Remember resistance to war

Scott Laderman

Consider this a plea for memory. Last week President George W. Bush exploited the occasion of Veterans Day to once again threaten an escalation of the American war against Iraq.

“This great nation Ö will not live at the mercy of any foreign plot or power,” he intoned. “The dictator of Iraq will fully disarm, or the United States will lead a coalition and disarm him.”

Yet cognizant of worldwide concerns about actual U.S. intentions in the region, the president felt compelled to insist that American troops will occupy Iraq not as “conquerors” but as “liberators.”

Bush delivered his remarks shortly after visiting the Vietnam Veterans Memorial in Washington. His sojourn to the site begs for historical analysis. Americans would do well to remember comparable rhetoric employed by an earlier generation of political leaders whose choices culminated in the tens of thousands of names appearing on “The Wall,” not to mention the millions of Vietnamese whose names do not.

The concerted U.S. effort to inhibit Vietnamese self-determination was not an instance of imperialism, Lyndon Johnson maintained in 1961. On the contrary, the then vice president declared, “The United States is Ö conscious of its responsibility and duty, in its own self-interest as well as in the interest of other free peoples, to assist a brave country (i.e., the dictatorial Diem regime in Saigon) in the defense of its liberties against unprovoked subversion and Communist terror. It has no other motive than the defense of freedom,” Johnson claimed.

Hundreds of thousands of American soldiers from that era – as well as countless American civilians – would soon learn how seriously they should take Johnson’s moral pronouncements. If the current president is looking for a lesson from his trip to the memorial, perhaps the remarkable history of military dissent spawned by American aggression in Southeast Asia would be a good place to begin. This history, which is slowly being erased from collective American memory, must register as one of the great stories of the 20th century. Learning it is crucial if we hope to revive what has been designated by one historian as “the anti-war movement we are supposed to forget.”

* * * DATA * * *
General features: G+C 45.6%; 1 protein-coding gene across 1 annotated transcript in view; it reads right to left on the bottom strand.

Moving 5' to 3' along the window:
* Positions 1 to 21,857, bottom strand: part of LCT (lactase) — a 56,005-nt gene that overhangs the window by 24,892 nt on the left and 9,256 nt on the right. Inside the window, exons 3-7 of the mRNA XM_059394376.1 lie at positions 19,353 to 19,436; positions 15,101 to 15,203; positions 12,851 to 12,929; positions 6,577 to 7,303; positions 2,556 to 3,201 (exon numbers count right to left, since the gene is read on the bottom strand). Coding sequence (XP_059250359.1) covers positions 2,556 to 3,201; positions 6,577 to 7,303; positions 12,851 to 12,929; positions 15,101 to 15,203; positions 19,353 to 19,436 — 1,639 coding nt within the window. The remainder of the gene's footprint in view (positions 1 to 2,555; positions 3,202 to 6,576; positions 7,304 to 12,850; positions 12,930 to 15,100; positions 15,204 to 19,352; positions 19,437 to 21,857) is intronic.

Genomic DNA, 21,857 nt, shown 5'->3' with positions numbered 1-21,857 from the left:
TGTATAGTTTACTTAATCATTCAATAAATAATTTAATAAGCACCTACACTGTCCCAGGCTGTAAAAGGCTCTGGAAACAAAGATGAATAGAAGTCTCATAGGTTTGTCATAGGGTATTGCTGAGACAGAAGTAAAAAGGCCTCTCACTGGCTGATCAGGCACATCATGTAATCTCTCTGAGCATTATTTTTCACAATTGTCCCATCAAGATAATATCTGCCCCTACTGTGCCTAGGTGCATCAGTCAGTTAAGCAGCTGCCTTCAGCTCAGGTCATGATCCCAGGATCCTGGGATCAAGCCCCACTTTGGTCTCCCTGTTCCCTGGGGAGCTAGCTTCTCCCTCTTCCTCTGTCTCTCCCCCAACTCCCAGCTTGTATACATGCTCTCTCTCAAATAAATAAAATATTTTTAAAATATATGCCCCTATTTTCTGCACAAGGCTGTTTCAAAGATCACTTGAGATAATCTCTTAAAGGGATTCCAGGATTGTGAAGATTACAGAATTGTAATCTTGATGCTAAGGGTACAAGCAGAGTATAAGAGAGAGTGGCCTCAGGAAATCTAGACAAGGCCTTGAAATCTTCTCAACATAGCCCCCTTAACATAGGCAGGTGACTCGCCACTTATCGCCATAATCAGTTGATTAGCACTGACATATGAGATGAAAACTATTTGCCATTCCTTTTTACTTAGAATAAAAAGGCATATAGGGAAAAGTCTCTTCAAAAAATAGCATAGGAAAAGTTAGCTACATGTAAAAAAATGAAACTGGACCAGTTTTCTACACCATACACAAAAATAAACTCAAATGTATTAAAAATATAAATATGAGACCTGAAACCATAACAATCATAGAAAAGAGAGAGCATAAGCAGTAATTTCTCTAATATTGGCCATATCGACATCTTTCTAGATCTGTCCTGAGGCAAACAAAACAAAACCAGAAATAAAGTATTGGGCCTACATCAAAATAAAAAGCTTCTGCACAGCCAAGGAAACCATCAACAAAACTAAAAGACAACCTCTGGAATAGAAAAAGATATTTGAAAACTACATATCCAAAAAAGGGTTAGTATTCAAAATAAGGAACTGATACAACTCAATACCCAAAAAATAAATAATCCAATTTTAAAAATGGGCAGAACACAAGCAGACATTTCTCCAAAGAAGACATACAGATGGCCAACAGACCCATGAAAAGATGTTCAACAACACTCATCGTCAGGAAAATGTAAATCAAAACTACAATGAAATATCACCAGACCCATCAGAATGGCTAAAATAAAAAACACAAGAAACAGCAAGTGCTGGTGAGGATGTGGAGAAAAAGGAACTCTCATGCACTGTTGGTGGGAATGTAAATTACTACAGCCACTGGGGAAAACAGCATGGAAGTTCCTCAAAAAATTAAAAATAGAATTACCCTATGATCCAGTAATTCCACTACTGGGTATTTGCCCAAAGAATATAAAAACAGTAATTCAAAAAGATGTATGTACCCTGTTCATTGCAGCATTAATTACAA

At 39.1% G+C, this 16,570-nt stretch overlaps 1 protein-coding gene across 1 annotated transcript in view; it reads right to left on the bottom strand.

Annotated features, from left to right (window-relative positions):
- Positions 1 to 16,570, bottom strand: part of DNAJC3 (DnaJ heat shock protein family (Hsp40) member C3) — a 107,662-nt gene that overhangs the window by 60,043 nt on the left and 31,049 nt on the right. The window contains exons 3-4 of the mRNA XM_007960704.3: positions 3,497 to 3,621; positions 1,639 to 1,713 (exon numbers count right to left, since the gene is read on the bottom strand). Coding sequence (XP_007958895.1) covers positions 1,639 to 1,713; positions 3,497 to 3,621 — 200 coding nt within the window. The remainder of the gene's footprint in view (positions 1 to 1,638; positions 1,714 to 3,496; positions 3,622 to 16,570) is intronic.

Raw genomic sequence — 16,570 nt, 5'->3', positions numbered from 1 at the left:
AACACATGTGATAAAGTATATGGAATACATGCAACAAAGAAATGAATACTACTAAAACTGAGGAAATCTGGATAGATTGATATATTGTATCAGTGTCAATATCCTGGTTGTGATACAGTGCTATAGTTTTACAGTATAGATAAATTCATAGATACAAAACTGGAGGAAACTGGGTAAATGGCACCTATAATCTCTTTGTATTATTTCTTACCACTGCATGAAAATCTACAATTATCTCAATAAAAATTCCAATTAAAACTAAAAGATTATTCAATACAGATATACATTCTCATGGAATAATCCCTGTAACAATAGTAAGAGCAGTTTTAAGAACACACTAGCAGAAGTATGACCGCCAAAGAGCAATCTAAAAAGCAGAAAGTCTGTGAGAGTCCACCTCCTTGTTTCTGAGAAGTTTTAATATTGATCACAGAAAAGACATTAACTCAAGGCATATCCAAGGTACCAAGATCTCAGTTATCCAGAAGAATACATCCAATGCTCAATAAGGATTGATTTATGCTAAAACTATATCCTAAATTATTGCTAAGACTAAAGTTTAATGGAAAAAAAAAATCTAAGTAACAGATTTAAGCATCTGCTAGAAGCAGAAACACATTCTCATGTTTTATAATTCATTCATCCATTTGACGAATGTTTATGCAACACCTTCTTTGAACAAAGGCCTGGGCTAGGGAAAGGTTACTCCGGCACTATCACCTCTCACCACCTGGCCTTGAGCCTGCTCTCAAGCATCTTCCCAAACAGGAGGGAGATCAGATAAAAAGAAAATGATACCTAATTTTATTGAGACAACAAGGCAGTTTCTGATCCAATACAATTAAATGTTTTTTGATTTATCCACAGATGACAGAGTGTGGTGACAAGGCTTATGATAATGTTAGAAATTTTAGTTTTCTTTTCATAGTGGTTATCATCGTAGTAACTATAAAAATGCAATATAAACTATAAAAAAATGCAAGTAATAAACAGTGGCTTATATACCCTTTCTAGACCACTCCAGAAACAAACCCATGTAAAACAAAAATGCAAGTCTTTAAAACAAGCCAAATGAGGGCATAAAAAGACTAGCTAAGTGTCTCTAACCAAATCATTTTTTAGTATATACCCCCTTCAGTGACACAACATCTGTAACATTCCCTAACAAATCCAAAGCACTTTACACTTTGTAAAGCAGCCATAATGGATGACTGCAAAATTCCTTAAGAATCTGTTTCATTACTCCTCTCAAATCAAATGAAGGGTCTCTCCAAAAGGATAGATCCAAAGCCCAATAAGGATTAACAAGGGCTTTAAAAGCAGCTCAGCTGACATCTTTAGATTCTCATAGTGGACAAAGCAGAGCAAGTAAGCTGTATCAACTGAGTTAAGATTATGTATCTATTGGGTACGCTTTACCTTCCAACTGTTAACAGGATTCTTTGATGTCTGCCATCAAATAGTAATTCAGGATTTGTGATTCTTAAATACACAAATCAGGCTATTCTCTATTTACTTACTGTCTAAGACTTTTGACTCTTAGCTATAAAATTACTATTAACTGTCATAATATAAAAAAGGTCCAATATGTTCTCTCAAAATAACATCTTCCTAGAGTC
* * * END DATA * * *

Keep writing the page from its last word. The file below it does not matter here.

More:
It is possible to choose any of a number of years in which to begin. I’ll start with 1945. It was at that time, following World War II, that France committed to reconquering its former Indo-Chinese colony. Seeking to assist its European ally, the United States – which Vietnamese nationalists had viewed as a champion of freedom and anti-imperialism – used its ships to transport U.S.-armed French troops to recolonize Vietnam. The American crews of these ships – all members of the U.S. Merchant Marine – were appalled. Among other acts, they drafted a resolution in Saigon condemning their government for its help in “(subjugating) the native population.”

Over the following years of escalating warfare by France and the United States, military opposition assumed a variety of forms. Among these were petitions and letters, and the publication of pamphlets and newspapers.

There were anti-war meetings in off-base coffeehouses.

There were demonstrations, such as the one by more than 1,000 active-duty servicemen in England in 1971. That same year, a number of veterans staged “a limited incursion into the country of Congress” called Operation Dewey Canyon III. Their days-long protest concluded with approximately 800 men, who served in Vietnam, disgustedly tossing their medals – Purple Hearts, Bronze Stars, Silver Stars, et al. – at the Capitol.